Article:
Taking a cold shower, unless it is a sweltering hot day, does not sound like a desirable practice. Research, however, shows that those who took a cold shower regularly, took fewer sick days than those who did not. A study from the Netherlands revealed that those who finished their daily showers with 30-, 60- or 90-second blasts of chilly water, were less likely to take a sick day at work. Cold water didn’t keep participants from being sick, but those who took cold showers (roughly 50 degrees Fahrenheit) experienced more mild symptoms and had more energy, which allowed them to power through work... Read More

Why Is Obesity Still Rising Among Adults?

April 12th, 2018

Americans are still getting fatter. Since 1999, adult obesity has increased from around 30% to almost 38% in 2014. Here are some eye-opening statistics about the health of American adults. About half of all adults get the recommended 150 minutes of physical activity per week. Only 3% of Americans meet the definition of a healthy lifestyle: Have a healthy body fat percentage (less than 20% for men and less than 30% for women) Meet exercise recommendations Are non-smokers Score in the top 40% on the Harvard Healthy Eating Index   Obesity is not just an issue for your health.  Obesity as a... Read More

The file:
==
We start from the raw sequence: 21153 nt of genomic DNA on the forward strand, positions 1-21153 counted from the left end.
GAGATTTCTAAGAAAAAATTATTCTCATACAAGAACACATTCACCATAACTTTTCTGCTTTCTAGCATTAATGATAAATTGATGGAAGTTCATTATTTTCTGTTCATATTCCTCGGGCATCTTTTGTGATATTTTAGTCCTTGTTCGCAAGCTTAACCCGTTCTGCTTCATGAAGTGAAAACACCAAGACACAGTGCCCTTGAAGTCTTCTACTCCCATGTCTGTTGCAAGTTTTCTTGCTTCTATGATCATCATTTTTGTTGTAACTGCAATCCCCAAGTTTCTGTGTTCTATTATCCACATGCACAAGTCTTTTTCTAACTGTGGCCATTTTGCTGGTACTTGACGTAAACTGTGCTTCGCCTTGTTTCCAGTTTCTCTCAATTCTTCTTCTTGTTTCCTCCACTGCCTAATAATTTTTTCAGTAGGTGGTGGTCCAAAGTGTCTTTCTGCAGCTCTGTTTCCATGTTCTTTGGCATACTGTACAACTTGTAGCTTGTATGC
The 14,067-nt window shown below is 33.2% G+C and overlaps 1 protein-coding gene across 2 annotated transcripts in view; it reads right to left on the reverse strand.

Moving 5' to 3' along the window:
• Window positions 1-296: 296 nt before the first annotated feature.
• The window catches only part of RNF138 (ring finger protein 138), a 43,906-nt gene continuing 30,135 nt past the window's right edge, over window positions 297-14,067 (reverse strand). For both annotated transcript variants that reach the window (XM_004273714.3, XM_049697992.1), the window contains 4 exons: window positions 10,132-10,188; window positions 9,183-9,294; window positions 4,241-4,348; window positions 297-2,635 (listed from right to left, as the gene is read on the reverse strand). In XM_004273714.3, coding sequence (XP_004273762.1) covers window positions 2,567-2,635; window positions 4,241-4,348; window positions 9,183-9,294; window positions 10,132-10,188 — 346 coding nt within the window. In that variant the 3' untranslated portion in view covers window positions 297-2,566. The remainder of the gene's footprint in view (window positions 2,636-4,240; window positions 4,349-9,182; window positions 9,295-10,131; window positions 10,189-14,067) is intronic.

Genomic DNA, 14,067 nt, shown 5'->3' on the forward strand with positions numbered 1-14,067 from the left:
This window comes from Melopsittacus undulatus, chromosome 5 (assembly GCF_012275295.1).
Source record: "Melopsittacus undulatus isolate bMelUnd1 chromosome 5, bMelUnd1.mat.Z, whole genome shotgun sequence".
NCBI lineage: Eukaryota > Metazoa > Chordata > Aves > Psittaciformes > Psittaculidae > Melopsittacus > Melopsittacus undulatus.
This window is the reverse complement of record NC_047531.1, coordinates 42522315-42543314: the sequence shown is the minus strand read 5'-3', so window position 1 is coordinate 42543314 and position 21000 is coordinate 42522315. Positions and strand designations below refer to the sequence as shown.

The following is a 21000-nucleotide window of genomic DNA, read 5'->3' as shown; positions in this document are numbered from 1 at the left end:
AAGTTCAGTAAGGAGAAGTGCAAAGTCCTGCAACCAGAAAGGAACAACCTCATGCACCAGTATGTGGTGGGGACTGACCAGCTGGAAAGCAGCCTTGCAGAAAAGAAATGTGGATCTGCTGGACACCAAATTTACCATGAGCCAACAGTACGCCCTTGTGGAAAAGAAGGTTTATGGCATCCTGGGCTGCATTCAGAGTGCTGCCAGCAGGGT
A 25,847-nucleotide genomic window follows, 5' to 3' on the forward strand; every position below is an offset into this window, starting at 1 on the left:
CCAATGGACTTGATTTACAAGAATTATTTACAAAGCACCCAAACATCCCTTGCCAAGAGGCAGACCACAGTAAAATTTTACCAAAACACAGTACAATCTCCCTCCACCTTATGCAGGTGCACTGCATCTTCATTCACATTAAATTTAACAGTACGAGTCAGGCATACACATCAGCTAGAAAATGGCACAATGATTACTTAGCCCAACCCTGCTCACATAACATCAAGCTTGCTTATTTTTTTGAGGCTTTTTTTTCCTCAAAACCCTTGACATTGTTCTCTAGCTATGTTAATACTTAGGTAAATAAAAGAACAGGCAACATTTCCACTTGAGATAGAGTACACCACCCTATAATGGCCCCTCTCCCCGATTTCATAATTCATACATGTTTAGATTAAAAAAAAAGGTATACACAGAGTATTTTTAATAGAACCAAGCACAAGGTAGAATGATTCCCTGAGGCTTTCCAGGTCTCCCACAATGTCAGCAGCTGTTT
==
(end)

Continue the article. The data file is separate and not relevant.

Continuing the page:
The Evolution of the Active Lifestyle

April 5th, 2018

As a young adult, I taught multiple fitness classes and played recreational soccer.  At that time in my life that much physical activity was not only desired, it was a great way to expend my abundant energy.  As I’ve aged, I’ve noticed shifts in my physical activity levels and preferences. You may have noticed that, as you age, your interests have shifted as well. Changes in your activity level and interests are normal. As we age, there are some activities that become more difficult or risky.  For example, if you were a wrestler in your youth, you are not likely able to tolerate the physical... Read More

Cardiovascular Fitness May Be A Piece of the Puzzle for Reducing Risk for Dementia

March 29th, 2018